Ambassador Pyatt’s Remarks at the U.S. Embassy Renovation Groundbreaking

Ambassador Pyatt with Mayor of Athens Kaminis at the Official U.S. Embassy Renovation Groundbreaking (State Department Photo)

September 5, 2018

2:00 p.m.

Ambassador Pyatt:  Thank you, Bill.  Good afternoon everybody.  Mayor Kaminis, Father Thomas who has been such a good friend to this embassy, Ambassador Fotiadou, the head of the Foreign Ministry’s A7, Americas Division, all of our distinguished guests.  It is a great pleasure for us to have you all here today.

This is a very, very big week for the U.S.-Greece relationship as we get ready for the Thessaloniki International Fair.  Truly a landmark event in our partnership with Greece.

It’s only fitting, I think, that we launch our TIF week by marking the beginning of the five-year, $300 million U.S. dollar project to renovate the U.S. embassy and restore the Walter Gropius Building to its former glory.

We are very proud of the architecturally significant building that has served as the main platform for U.S. diplomacy in Greece since 1961 which, for the record, was before I was born.  But not by that much.  And through my conversations with Mayor Kaminis and others of you as we’ve prepared for this project and prepared for this ceremony, I’ve learned how important this building is to the Athens community and how important it has been as a part of this city’s enduring and unique landscape.

In designing the building Gropius consulted with a Greek architect, Pericles Sakkelarios in order, as he put it, to find the spirit of the Greek approach without imitating any classical means.  In other words, the architect was looking for a way to convey democracy and the Western values that were born here in Greece through a truly historic landmark building.  I want to assure you all that the State Department Overseas Building Operations Bureau and the architects and our main contractor, Cadell Construction, are working very hard to preserve the nature of this building over what will eventually be a five-year, $342 million renovation.  So I’m very glad that we have representatives of all three of these entities responsible for the project with us here today.

I say all of this knowing that we also have with us here today Dimitris Dimopoulos who I was just talking to, the son of the Greek architect who was a close associate of Gropius and his team and the local contractor for the construction of the chancellery through 1961.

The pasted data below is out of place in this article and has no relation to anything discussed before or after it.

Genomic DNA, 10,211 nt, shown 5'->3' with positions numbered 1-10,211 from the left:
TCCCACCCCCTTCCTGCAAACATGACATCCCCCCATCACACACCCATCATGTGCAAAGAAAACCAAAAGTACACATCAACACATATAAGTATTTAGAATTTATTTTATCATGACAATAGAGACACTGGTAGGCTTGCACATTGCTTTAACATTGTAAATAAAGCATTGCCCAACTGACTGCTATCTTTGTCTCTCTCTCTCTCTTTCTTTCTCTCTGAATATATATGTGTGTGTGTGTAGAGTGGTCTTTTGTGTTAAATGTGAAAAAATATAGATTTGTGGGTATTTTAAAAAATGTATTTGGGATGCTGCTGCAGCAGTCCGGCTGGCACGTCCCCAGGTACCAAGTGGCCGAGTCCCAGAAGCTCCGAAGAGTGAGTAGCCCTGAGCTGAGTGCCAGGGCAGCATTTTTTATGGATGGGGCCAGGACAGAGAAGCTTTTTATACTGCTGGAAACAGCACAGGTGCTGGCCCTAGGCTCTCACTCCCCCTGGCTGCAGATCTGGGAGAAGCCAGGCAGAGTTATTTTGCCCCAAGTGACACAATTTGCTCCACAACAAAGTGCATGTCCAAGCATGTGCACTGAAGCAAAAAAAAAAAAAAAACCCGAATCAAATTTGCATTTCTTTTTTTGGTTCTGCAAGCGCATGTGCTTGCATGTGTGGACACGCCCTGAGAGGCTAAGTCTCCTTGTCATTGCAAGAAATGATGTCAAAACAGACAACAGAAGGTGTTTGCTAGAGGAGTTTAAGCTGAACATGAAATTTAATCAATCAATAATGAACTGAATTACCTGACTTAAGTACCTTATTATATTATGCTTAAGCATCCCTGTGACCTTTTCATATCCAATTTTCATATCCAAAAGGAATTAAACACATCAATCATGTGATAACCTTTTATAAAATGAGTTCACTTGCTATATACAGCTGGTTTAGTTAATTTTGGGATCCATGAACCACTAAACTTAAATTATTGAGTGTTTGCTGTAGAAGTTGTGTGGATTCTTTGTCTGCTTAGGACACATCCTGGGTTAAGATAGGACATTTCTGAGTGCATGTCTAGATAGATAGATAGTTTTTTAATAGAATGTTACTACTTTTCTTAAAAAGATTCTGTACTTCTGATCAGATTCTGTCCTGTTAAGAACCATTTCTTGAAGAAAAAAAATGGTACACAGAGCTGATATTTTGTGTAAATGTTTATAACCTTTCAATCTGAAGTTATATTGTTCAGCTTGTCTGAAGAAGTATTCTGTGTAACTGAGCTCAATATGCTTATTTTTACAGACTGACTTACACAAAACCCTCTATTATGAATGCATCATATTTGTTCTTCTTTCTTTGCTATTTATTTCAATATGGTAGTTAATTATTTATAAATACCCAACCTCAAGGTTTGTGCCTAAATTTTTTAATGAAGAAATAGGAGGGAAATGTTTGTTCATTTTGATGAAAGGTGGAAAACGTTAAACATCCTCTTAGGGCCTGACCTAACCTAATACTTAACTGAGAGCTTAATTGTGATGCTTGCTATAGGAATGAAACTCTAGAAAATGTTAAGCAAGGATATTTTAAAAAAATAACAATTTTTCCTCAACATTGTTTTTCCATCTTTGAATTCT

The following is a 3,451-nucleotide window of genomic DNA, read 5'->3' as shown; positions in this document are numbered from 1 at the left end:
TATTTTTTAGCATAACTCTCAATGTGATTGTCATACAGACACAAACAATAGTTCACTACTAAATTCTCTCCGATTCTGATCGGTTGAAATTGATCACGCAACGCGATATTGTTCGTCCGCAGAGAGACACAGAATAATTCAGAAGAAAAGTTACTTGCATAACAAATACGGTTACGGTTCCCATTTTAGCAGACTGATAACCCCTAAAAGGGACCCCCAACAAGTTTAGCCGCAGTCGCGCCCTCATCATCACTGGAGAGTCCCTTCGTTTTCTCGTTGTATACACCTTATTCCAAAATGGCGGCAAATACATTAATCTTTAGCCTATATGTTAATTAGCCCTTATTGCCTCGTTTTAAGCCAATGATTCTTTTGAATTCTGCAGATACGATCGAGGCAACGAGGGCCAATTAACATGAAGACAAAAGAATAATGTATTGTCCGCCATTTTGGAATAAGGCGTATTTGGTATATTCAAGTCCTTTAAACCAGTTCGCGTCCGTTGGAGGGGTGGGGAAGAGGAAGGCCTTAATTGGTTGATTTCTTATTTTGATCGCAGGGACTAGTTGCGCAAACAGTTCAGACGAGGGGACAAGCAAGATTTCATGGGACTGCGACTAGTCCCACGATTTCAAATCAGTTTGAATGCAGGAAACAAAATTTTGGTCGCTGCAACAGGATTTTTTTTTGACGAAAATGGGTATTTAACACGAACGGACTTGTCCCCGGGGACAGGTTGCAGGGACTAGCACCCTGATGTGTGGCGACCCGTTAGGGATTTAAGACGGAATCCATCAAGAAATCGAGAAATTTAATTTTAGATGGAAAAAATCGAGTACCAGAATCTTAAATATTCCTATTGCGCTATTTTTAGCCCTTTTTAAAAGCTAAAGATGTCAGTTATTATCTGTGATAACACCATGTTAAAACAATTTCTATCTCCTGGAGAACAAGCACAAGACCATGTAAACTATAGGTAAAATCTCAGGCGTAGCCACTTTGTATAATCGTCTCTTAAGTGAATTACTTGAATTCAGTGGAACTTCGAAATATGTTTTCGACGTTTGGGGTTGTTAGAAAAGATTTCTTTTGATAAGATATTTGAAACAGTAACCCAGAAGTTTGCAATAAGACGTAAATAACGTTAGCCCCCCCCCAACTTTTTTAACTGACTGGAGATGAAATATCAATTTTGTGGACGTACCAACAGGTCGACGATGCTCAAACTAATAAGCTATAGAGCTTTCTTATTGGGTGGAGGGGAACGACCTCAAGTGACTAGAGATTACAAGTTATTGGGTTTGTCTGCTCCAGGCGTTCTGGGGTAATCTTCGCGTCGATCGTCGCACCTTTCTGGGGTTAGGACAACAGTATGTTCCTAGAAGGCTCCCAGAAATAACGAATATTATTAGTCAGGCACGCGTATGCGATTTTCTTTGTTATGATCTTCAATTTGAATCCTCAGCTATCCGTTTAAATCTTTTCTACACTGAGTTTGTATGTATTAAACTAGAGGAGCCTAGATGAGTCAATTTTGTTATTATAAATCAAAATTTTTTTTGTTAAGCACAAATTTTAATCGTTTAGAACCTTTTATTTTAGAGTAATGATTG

Mr. Dimopoulos has shared with the embassy documents and photographs from his father’s archives which we have used in past commemorative events, and we are very grateful to the family for sharing that with us.

I also want to thank my friend Alexandros Samaras who made a beautiful presentation about the history of this building at its 60th anniversary, and his research provided invaluable insights into Gropius’ methods and techniques, the things that make this building behind me so unique.

And as Alex knows, my son is also an architect practicing in California, so he has taught me to have a special respect for that particular craft or art form, depending on your point of view.

And given that it’s the 70th Anniversary of the Fulbright Program, our premier educational exchange program, it’s also fitting that we have with us today a Fulbright alumnus and renowned photographer, Yorgis Yerolympos. Yorgis did a tribute to the building, taking the last artistic photos of the Gropius building before reconstruction began, and these photographs are now a part of the history of this unique architectural landmark, and we’ve finished them on many of our embassy sites.

Finally, I want to reiterate that we are beginning this renovation in the same year that the United States assumes its role as Honored Country for the Thessaloniki International Fair.  That event and the simultaneous launch of this project is symbolic of our commitment to modernizing and expanding our relationship.  This building demonstrates our strong and enduring commitment to our alliance with Greece.

So, I want to thank the architects, Cadell Construction, and our main Greek subcontractor for undertaking this huge project and for doing it in a way that will minimize the impact on the neighborhood and our neighbors around this truly historic building.

So I thank you all for being with us today, and I especially want to acknowledge the strong support that we’ve had throughout from the Mayor and from all of the acting city administration.

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